One of the most important effects of the Patient Protection and Affordable Care Act (ACA) is the profound change in the coverage of behavioral health services. Building on the Mental Health Parity and Addiction Equity Act of 2008, the ACA requires both Medicaid and Medicare to provide far more robust behavioral health benefits, especially in the area of substance abuse. This expansion of benefits is not without growing pains – healthcare providers are waking up to the new reality of a vastly expanded need for substance abuse and other mental health services.
As state Medicaid programs struggle to finance these new benefits, the need for behavioral healthcare providers and clinicians has become acute. This is especially true in Kentucky, where access to substance abuse care is crucial due to the epidemic of prescription drug and heroin addictions.
Fortunately, however, the Cabinet for Health and Family Services has taken proactive steps to strengthen and expand behavioral health infrastructure to meet the ACA’s directives.
New Class of Providers
Prior to the ACA, Kentucky’s Medicaid program reimbursed behavioral health services through community health programs such as Bluegrass Comprehensive Care Services. Now, however, the Commonwealth has recently finalized regulations that create a new class of providers that can receive payment from Medicare or Medicaid for the provision of behavioral health and substance abuse services.
One of the new provider types, licensed under 902 KAR 20:430, is the Behavioral Health Services Organization (BHSO), which is authorized to provide a comprehensive array of services that may include physician, therapy, residential and other services.
This new licensure category has created an opportunity for healthcare providers to provide a broad array of mental health and substance abuse services in a non-hospital outpatient setting that may be reimbursed by Medicaid and Medicare for the first time. Receiving licensure as a BHSO, however, now allows these providers to also enroll in the Medicaid and Medicare programs.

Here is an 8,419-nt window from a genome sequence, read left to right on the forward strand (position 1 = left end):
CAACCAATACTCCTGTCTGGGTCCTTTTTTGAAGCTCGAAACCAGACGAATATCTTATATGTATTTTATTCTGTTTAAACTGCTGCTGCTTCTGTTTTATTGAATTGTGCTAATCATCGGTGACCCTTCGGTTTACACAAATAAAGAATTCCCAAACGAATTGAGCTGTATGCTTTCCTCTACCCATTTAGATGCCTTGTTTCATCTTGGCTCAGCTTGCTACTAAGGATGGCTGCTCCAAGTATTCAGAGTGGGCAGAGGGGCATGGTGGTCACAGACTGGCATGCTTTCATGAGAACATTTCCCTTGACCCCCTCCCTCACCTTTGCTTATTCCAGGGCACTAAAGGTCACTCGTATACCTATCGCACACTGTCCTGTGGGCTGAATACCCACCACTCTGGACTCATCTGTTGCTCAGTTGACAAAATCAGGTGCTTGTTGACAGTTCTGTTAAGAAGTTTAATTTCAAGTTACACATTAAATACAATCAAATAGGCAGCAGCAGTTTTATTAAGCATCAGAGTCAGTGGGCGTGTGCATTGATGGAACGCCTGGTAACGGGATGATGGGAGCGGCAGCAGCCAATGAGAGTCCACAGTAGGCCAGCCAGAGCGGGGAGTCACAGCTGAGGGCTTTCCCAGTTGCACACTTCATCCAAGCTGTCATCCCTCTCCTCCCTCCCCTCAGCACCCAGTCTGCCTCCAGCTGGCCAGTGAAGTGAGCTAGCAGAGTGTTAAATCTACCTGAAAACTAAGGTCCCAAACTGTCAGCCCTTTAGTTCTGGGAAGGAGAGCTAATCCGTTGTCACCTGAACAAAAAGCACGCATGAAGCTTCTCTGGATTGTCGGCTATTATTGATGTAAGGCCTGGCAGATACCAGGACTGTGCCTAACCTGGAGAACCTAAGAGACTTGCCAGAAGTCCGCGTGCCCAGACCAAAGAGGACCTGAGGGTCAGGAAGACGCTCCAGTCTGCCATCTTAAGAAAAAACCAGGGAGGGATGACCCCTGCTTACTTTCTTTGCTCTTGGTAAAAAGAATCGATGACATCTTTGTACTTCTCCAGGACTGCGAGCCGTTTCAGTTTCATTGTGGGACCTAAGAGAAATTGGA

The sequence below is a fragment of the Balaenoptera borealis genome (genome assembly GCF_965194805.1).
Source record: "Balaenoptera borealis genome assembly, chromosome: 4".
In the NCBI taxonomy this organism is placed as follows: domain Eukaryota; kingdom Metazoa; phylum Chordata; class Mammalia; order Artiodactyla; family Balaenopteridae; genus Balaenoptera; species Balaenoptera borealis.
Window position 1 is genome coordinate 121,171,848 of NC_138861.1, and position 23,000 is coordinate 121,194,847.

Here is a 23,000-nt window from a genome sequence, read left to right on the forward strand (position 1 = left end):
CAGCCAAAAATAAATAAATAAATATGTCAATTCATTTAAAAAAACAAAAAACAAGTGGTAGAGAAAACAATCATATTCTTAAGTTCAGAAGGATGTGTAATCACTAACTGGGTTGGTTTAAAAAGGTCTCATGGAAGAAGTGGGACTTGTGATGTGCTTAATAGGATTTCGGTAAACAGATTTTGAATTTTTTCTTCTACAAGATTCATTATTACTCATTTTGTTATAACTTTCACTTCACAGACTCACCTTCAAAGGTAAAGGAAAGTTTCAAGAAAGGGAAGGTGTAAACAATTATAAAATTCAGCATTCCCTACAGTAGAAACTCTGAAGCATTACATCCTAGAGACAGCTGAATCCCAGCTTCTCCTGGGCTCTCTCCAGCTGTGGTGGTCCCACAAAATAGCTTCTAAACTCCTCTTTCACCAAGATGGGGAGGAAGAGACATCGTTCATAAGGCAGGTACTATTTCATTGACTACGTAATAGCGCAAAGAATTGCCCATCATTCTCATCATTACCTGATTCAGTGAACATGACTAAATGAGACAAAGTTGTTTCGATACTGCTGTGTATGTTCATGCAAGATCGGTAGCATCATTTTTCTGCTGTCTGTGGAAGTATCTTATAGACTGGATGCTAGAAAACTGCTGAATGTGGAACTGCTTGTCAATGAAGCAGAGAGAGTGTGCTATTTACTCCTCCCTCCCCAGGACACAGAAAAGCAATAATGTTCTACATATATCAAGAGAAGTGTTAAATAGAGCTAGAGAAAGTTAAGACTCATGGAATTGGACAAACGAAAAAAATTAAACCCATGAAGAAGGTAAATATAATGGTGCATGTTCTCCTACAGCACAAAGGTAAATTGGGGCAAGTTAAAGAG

In addition, Kentucky’s Medicaid program now recognizes a group practice of licensed therapists as providers, enabling these groups to receive reimbursement for covered therapy services.
One of the more direct benefits of becoming a BSHO is that it may provide physician services for medically directed substance abuse treatments that include prescribing medications for opioid addiction. Prior to the ACA’s mandate, Kentucky’s Medicaid program would not reimburse a physician treating a patient with substance abuse disorders. Physicians may also treat these patients in their practices and bill Medicaid for their services.
Unfortunately, Medicaid and its MCOs have not reimbursed these services at a level that motivates physicians to provide these important services to patients with substance abuse disorders. The inadequacy of payment creates barriers to accessing treatment as physicians have no incentive to treat these often difficult patients.
When federal limitations on the numbers of patients that can be treated by physicians is coupled with low reimbursement for physicians, access to care for Medicaid patients is further limited – often preventing patients from obtaining the very treatment that will allow them to function. Now, medically directed treatment is a covered Medicaid service, which should provide access to eligible patients who previously had to pay cash to get this important treatment.
Step in the Right Direction
Kentucky’s Cabinet for Health and Family Services has cleared the way for Medicaid to provide a host of new covered mental health and substance abuse treatments that will address a crucial need in the Commonwealth. The healthcare industry is at the start of massive changes in how behavioral health is provided and in what settings. These new providers are Kentucky’s attempt to bolster existing infrastructure in behavioral health, particularly in the area of substance abuse treatment.
While a step in the right direction, these organizations are far from a perfect solution. To make these services available, Medicaid must pay for them at a level that motivates providers to make them available. In addition, identification of behavioral health problems must be integrated into primary care through behavioral health screenings accomplished by primary care physicians with attendant training for accurate referral.
Lisa English Hinkle is a Member of McBrayer, McGinnis, Leslie & Kirkland, PLLC.